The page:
Kate is preparing for the upcoming World Series of Rock-Paper-Scissors. She would normally employ a strategy of picking each round at random (and with an equal probability), but the organizers have decided to enact a new rule this year: You must pick one of rock, paper, or scissors, and throw the same object in every round of the competition. Since the organizer is throwing the tournament on its online platform, RPS Online , each match must have a winner and pairings that would normally end up as a draw are instead decided by flipping a coin.
The structure of the event is that three hundred players are allowed to join (otherwise, the servers might crash), and there are eight rounds of Swiss followed by a cut to a single-elimination Top 8. The only prize in the tournament goes to first, and it's the ability to strike one Magic article off the Internet (which Kate will greatly value). Knowing the value of the prize, Kate gets in contact with Chris. Once he hears Kate's dilemma he decides to construct a model to simulate the tournament and determine the best course of action for Kate to take in order to win the tournament.
Chris decides to build his model in MATLAB since it’s what most of his modeling work is in and it was the only language he had installed at the time he talked to Kate. Chris began by deciding what inputs into the model were needed and determined that the number of players, number of rounds, % of the field choosing each object, and the object-vs.-object percentages were needed, so he asked for the following input where Deck A was Rock, Deck B was Scissors, and Deck C was Paper. Chris assumed the field would be evenly split between the three objects to begin with:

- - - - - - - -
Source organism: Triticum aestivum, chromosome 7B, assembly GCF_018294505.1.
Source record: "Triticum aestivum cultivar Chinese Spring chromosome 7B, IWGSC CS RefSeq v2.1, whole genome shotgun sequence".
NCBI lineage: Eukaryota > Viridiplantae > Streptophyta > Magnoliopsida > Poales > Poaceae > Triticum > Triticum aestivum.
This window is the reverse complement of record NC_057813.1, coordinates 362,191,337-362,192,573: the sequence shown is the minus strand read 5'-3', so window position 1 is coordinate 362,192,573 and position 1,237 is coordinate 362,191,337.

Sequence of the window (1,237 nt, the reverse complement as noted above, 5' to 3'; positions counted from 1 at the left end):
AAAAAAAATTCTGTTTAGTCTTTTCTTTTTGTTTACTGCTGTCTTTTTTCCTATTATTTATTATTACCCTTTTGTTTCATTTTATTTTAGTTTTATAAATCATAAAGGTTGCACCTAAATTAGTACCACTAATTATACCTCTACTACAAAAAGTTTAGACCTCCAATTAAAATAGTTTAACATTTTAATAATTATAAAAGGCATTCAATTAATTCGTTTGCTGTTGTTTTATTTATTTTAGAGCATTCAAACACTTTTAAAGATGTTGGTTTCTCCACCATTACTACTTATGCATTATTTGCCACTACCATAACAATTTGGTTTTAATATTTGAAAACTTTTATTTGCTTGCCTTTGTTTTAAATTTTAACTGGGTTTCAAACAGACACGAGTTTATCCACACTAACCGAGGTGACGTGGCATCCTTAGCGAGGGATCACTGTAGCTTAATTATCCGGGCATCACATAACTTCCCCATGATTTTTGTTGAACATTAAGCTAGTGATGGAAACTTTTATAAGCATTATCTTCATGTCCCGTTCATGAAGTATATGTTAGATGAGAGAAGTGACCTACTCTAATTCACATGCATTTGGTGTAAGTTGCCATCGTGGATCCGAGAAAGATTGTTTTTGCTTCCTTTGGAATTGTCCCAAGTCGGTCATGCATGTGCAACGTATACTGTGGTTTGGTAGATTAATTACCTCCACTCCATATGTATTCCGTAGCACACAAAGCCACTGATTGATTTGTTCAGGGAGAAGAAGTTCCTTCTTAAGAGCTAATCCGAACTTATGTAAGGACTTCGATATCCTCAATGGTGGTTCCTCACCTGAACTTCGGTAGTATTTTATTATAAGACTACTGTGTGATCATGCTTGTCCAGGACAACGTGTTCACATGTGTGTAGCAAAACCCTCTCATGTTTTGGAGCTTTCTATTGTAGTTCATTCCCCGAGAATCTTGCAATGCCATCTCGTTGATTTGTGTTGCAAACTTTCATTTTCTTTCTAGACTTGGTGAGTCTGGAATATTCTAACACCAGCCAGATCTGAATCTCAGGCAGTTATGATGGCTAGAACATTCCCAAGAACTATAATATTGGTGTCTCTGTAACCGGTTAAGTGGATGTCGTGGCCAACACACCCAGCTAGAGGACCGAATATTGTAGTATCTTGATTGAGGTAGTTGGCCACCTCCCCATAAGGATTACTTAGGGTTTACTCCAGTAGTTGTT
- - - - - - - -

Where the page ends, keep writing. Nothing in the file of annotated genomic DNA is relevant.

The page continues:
Once these inputs were taken in, Chris could create a matrix of matchup %s and a vector of what deck each participant played:
Since Chris decides to use a Monte Carlo technique rather than a Markov Chain to reduce the time and effort needed to make the simulator, he decides to simulate the tournament ten thousand times in order to form an accurate picture of the results.
Once this is all set up, Chris just has to make a pairing algorithm and a way to find the result of each match in order to complete most of the project. Chris needs to make sure that when an odd number of players have a particular number of points to randomly pair one player up or down. The only thing not working in the final simulation is that there's no check to see if players play the same opponents multiple times, but someone after reading this article can choose to improve the simulator and e-mail Chris (chrism315 at gmail dot com) the updates to improve it for future work. In all seriousness, the pairing algorithm needs a lot of optimization (it’s a derangement with a special condition), so if you want to help out, please feel free. Source code will be available for download. I don’t have the time to optimize this further.